VMware kills vRAM licence scheme at VMworld

In his first act as incoming VMware CEO, Pat Gelsinger used a VMworld keynote on Monday to ditch its controversial vRAM licensing scheme.

In his first act as incoming VMware CEO, Pat Gelsinger used a VMworld keynote on Monday to ditch its controversial vRAM licensing scheme, confirming last week’s reports on TechTarget's SearchServerVirtualisation.com.

Gelsinger, speaking as he prepares to formally take control of the firm on Friday 1 September, said the firm would strike vRAM from its vocab as it launched its vCloud Suite 5.1 at the VMworld show in San Francisco.

ChopperIt says vCloud 5.1 will be the first solution to deliver “the software-defined datacentre”, recasting datacentre infrastructure into software services running across pools of industry standard hardware, to simplify and automate operations for end-users.

VMware said: “The VMware vCloud Suite will be licensed per processer with no core, vRAM or number of VM limits.  Customers can get the entire set of cloud infrastructure and management capabilities – virtualisation, software-defined datacentre services, policy-based provisioning, disaster recovery, application management and operations management – in one easy-to-purchase offering.”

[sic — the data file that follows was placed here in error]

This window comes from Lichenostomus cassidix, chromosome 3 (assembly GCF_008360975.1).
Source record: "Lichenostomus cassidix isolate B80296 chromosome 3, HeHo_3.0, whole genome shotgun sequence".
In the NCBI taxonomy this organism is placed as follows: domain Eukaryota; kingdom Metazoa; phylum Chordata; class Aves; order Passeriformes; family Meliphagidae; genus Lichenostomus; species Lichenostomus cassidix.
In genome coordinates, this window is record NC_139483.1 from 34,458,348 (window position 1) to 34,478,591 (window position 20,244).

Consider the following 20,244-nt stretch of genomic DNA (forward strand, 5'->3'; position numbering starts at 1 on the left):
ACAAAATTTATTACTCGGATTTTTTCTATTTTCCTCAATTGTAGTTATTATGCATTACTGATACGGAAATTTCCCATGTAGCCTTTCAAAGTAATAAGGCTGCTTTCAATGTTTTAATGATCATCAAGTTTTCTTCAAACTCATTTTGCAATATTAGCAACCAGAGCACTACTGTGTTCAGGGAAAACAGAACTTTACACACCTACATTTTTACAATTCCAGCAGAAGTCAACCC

VMware stoked channel ire last summer when it attached the cost of a licence to memory capacity, leaving partners upset that heavy users would be unfairly punished by what came to be referred to as a “vTax”.

VMware was later forced into a humiliating climbdown, capping the amount of vRAM it counts in any given virtual machine (VM) to 96GB, so that no VM will cost more than a single Enterprise+ license, including its largest 1TB vRAM VM, and committed to being "more flexible" around transient workloads and spikes associated with test or dev environments.

However it has now scrapped the scheme altogether, and will henceforth revert to its previous model, which was based on CPUs.

Maritz, meanwhile, received a rapturous welcome from the audience just days before he moves across to VMware parent EMC, having grown the virtualisation specialist’s revenues nearly fourfold during his tenure. Pat Gelsinger has been described by Maritz as “passionate and intense” and despite being no shrinking violet himself, he warned the audience to fasten their seatbelts.

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